Woolwich homeowners are looking at an 8.5 per cent increased in the township share of the property tax bill as 2023 budget deliberations get underway.
The projected increase includes a seven per cent hike to the general tax levy plus 1.5 per cent for a special infrastructure levy.
That would add $84.32 to the bill of an average home in the township, based on an assessed value of $418,000.
The draft discussed Monday night by Woolwich councillors includes an operating budget of $23 million, a nine per cent increase from the 2022 budget, and capital spending of $30,515,000, up 19.5 per cent over what was budgeted last year.
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Inflation was a big factor in this year’s budget, said director of finance Richard Petherick.
“We are still very much in a very high inflationary environment. We’ve seen cost escalations increase pretty dramatically. We saw the inflation go up well past eight per cent – I think right now currently, we’re sitting at about 6.8 per cent,” he said as the meeting got going.
Monday’s budget session was the first for most of those around the council table. Four of the six – Ward 1’s Evan Burgess and Nathan Cadeau, Ward 2’s Eric Schwindt and Ward 3’s Kayla Grant – were sworn in for the first time just weeks ago. Mayor Sandy Shantz is the lone returnee from the last term, while Ward 3 Coun. Bonnie Bryant formerly served on council.
There were plenty of questions and more than a little pushback against the proposed large tax increase.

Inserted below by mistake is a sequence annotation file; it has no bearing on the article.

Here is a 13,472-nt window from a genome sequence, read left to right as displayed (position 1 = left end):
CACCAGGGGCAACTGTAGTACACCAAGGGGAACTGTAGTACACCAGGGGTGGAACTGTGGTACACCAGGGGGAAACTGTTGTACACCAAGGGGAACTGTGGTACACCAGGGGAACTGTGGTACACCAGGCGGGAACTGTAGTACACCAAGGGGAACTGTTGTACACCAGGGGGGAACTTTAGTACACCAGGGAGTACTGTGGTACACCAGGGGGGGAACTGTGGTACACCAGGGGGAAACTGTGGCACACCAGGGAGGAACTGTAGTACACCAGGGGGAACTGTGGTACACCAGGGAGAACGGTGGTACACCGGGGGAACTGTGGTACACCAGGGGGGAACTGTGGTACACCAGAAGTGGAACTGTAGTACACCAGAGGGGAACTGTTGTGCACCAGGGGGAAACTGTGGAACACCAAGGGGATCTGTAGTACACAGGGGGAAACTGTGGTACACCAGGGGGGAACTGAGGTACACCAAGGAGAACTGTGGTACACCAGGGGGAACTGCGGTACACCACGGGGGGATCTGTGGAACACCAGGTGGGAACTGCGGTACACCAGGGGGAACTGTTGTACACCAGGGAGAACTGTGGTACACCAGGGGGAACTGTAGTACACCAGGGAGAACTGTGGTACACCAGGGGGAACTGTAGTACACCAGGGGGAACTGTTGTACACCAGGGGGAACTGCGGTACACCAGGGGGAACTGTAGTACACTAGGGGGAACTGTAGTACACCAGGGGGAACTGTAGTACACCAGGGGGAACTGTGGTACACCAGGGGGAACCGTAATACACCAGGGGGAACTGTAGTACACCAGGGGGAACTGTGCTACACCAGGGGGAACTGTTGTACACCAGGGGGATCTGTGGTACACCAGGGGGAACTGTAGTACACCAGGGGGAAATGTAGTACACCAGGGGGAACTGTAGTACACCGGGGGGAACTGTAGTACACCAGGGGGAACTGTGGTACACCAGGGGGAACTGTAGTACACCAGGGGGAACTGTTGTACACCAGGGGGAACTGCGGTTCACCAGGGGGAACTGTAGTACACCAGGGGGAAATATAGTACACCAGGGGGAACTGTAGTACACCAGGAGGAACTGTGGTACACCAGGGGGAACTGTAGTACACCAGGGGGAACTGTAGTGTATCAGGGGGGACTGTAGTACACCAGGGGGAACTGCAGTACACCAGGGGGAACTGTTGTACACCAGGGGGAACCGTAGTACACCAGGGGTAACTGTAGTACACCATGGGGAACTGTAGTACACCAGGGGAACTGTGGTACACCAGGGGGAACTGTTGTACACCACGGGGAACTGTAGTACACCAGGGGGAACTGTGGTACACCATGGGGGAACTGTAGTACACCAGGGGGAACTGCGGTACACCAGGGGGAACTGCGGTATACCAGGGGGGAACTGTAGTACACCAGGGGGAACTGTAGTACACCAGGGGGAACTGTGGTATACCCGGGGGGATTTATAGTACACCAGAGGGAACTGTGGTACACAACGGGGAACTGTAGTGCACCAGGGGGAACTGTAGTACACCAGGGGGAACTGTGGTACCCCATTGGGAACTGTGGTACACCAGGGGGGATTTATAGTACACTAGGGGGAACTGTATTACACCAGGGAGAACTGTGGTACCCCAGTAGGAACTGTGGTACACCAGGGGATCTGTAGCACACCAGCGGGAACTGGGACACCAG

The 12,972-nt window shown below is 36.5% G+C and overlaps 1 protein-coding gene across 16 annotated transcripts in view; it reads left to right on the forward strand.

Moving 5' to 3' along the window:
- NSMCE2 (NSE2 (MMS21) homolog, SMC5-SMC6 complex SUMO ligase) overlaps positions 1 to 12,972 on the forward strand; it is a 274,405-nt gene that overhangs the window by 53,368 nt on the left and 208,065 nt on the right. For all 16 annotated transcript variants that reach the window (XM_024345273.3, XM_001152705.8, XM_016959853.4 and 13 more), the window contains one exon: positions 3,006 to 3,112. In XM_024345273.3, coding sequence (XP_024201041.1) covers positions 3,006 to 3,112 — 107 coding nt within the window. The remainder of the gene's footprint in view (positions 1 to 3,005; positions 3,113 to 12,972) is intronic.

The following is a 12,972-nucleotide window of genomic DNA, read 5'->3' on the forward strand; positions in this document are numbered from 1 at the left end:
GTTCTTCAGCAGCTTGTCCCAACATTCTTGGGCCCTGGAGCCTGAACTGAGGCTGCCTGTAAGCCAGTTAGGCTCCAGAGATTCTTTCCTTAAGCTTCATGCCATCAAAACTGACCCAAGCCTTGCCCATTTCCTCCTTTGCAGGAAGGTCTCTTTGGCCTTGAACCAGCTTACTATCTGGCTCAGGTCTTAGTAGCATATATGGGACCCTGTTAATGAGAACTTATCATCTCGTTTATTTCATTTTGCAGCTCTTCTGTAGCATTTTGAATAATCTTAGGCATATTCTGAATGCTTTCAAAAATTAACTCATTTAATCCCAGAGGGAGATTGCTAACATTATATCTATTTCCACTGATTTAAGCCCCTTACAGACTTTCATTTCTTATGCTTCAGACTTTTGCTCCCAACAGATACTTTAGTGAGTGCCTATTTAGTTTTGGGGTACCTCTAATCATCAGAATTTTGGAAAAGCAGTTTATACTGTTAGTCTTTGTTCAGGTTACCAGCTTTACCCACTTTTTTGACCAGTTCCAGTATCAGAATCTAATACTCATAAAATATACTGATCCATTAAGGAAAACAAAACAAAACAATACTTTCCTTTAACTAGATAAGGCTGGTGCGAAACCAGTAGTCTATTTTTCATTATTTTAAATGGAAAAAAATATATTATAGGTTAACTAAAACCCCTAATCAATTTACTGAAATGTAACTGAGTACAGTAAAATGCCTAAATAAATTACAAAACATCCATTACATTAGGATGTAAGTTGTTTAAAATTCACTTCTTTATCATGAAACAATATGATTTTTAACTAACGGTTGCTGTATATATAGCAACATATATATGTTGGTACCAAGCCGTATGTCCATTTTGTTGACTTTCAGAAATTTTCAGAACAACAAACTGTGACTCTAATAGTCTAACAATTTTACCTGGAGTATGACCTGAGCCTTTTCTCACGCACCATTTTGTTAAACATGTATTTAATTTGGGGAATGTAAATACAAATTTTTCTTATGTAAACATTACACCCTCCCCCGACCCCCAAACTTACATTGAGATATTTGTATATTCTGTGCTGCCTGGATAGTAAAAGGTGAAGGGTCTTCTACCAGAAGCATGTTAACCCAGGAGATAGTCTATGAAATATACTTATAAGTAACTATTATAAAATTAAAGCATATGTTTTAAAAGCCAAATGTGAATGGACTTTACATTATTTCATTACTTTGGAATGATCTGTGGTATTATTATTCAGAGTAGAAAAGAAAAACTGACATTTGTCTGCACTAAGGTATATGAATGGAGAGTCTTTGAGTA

“I’ve heard from a number of residents that have a real concern with the 8.5 per cent number,” said Bryant. “The people I’ve spoken with are very concerned, because they are finding they’re dealing with their rising mortgage rates because they’ve had to renew and they’ve had to lengthen their terms of amortization. They’re looking at rising grocery costs. They’re looking at everything as a whole, and they’re finding they’re struggling. They just feel this number’s too high.”
She suggested staff look at reducing the increase to five per cent, with director of finance Richard Petherick noting that would mean having to cut some $400,000 from the budget as currently drafted.
Councillors appeared to be looking for ways to reduce spending and, thus, the tax impact.
“I’m just echoing Coun. Bryant’s concerns. Inflation is on the minds of everyone, as well as the cost of living – 8.5 is quite high,” said Grant of the tax increase. “I would kind of push for staff to try and help us lower it as much as possible to help out our residents. It’s asking quite a lot, I feel.”
Councillors took aim at a variety of proposed expenditures, looking for cost savings in the likes of deferring capital programs and putting off requests to hire additional staff members.
Looking at plans to denture some $3.5 million, for instance, Burgess suggested delaying the rehabilitation of the Peel Street bridge in Winterbourne, a project estimated at $2.75 million.
Given that one of the proposed new positions is a supervisor for capital projects, putting off some of the work slated for 2023 might also put off that hire for a year or two, he suggested.
Director of infrastructure services Jared Puppe said dropping the position might force the township to postpone $4 or $5 million worth of projects this year.
“We’re asking because it’s a need,” he said.
Schwindt asked Puppe about setting the department’s priorities. “If you lost 10 per cent of your budget, where would you cut?”
The next budget session is planned for tonight (Thursday), when councillors will be reviewing the budgets of the recreation and fire departments.